Need some speed tips for getting a project done faster.

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shild
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Re: Need some speed tips for getting a project done faster.

Post by shild » Thu Jan 25, 2018 6:25 am

Kimball McGinley wrote:
Wed Jan 24, 2018 8:11 pm
I found it really helpful to lay out a plan of exactly what I was going to do tonight, while I ate my lunch at work.

Something like, "3-jaw outside, cut 2 pieces 1'' steel bar 4" long, center drill, 1/4" drill, turn to size, turn end for end, repeat on bar #2, part off 4 bushings, deburr, paint black.

What is bad is walking into the shop and wasting time deciding what to do...
I do that too, speaking of which I think I need to get another drill chuck so I can have one dedicated to the center drill and one for whatever drill I'm using.

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Fred_V
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Re: Need some speed tips for getting a project done faster.

Post by Fred_V » Thu Jan 25, 2018 8:51 am

Most of us don't worry about balance since the speed is slow. we just build with drivers that look right for the particular engine being built.
Sounds like you want to do a "freelance" design engine cobbled together from whatever you can find. Not a really good idea as a first engine. Build one "by the book" and see how it's done.
Fred V
Fred V
Pensacola, Fl.

RET
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Re: Need some speed tips for getting a project done faster.

Post by RET » Thu Jan 25, 2018 11:05 am

Hi shild,

Bill Huxhold, our master builder in TSME (Toronto Society of Model Engineers) uses the "stick" method a lot and it really works for him. He routinely builds working scale models that the rest of us wouldn't even consider trying. His models look as though you took the real thing and just shrunk it. They also work like the original. He makes his own nuts, bolts etc. and the largest size he uses is #0-80. When he explains how he does things, he makes it sound SO easy!

For example, in a locomotive spring rigging, there are a number of things; equalizer bars, the spring suspension forks, etc. each of which require many identical parts. If you look at them, many have a cross section that is the same and the stick method is ideal for that.

Over a year ago I started making 3 1/2" gauge couplers by CNC and Don started a thread on that on Chaski. I have done a lot more than I have posted and I used the stick method to make the steel knuckle bodies on the little CNC mill with the rotary headstock. I was able to get 9 individual knuckle bodies from a 7" long stick. They still require further machining, but having the CNC mill create the profile makes it MUCH easier. I had done one first as a test piece, so I now have ten. Down the road, I'll have to do a stick with 4 more since I have 14 body castings that I've already CNC machined as you can see on the thread.

Mostly as I said before, I try to have the attachments etc. at hand at the machine so I don't have to look for them. On the lathe and mill, the "shelves" have holes in them and are angled to make it easier to see and reach the particular attachment I need. For the lathe, I have one "shelf" for 2C collets and a much larger shelf for a set of 5C collets from 1/16" to 1 1/8". Collets are one thing that I find very useful and I use them a lot. A third "shelf" has holes for left & right toolholders, ball bearing tailstock centers, drill chucks etc.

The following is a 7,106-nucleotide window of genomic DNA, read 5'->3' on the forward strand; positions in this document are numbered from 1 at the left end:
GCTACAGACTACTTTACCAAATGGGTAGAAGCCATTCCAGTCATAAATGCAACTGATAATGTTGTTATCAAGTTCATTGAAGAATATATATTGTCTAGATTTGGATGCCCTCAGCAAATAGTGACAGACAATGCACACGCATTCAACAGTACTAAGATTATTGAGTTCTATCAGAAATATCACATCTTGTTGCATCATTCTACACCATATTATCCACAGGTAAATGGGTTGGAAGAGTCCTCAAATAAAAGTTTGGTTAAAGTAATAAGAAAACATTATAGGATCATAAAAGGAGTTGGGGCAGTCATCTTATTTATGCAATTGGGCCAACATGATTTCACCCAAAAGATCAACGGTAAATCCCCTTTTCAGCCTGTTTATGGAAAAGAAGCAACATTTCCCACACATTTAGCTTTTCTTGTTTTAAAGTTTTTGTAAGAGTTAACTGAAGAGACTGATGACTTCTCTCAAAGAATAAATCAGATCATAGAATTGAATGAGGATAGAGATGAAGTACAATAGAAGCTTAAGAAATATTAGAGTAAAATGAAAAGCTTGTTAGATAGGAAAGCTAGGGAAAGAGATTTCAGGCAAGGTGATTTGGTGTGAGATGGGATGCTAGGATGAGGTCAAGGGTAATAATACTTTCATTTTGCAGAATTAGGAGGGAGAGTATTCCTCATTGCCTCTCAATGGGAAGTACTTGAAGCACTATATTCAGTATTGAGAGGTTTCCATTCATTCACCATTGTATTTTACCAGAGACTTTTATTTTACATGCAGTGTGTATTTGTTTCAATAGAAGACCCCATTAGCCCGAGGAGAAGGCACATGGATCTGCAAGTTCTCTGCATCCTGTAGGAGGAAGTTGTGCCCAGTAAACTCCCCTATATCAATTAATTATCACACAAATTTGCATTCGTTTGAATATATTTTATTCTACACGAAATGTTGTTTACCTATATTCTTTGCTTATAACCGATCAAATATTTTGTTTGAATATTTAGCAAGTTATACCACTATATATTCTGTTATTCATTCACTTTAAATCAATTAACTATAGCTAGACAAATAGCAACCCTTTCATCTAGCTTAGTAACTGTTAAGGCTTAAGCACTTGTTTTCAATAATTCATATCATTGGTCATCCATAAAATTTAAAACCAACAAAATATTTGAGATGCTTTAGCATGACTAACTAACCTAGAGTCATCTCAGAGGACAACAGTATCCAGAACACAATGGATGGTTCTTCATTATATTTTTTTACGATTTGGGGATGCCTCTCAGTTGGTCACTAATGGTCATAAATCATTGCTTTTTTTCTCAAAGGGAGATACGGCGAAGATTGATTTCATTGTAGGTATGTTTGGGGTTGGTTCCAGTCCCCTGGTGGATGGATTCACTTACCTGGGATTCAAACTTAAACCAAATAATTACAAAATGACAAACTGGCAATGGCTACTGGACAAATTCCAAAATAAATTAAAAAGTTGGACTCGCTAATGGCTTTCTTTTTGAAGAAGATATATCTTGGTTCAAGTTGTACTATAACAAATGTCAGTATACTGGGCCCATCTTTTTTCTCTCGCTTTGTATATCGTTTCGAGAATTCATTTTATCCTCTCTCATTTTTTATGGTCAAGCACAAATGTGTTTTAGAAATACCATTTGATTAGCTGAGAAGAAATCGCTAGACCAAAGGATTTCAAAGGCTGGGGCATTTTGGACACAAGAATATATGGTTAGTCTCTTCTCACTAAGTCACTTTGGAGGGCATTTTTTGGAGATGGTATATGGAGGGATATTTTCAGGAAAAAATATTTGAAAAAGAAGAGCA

A long time ago I also made a hardwood block for a complete set of taps from 0-80 up to half inch, plug, taper and bottoming in both NC and NF (NF isn't as complete in the small sizes because I don't use it as much). This makes all the taps readily accessible and you don't have to worry about dulling the edges when they are rolling around in a drawer. I use the same method for ME taps and dies (32 tpi. & 40 tpi.). Another block holds ball end end mills from 1/8" to 3/4" dia. together with miniature drill chucks one of which has a disk on it for sensitive drilling down to #80 drill. By the way, for those little drills a Dremel together with a microscope is quite useful.

I find a binocular microscope is very useful for a number of things. Simply put, if you can see it, you can do it, from drilling holes to hand sharpening milling cutters.

Don't bother leaving drills etc. in collets or drill chucks, when you are doing an operation, if you don't have an indexing tailstock or tool holder, just lay out the drills you need for the job and use them in repeat sequence. I have an indexing tool bit holder for the South Bend; it replaces the compound rest, but I've never used it yet because it takes too much time to set up.

Finally, you need some precision measuring tools and the knowledge of how to use them. These days, an at least 2 axis accurate readout is almost essential for a milling machine. It makes things so much easier and faster.

This can be an expensive hobby to get into, but once you have built up your shop, it is a relatively cheap hobby to pursue. It just takes lots of time. Have a look at the Big Boy thread as an example.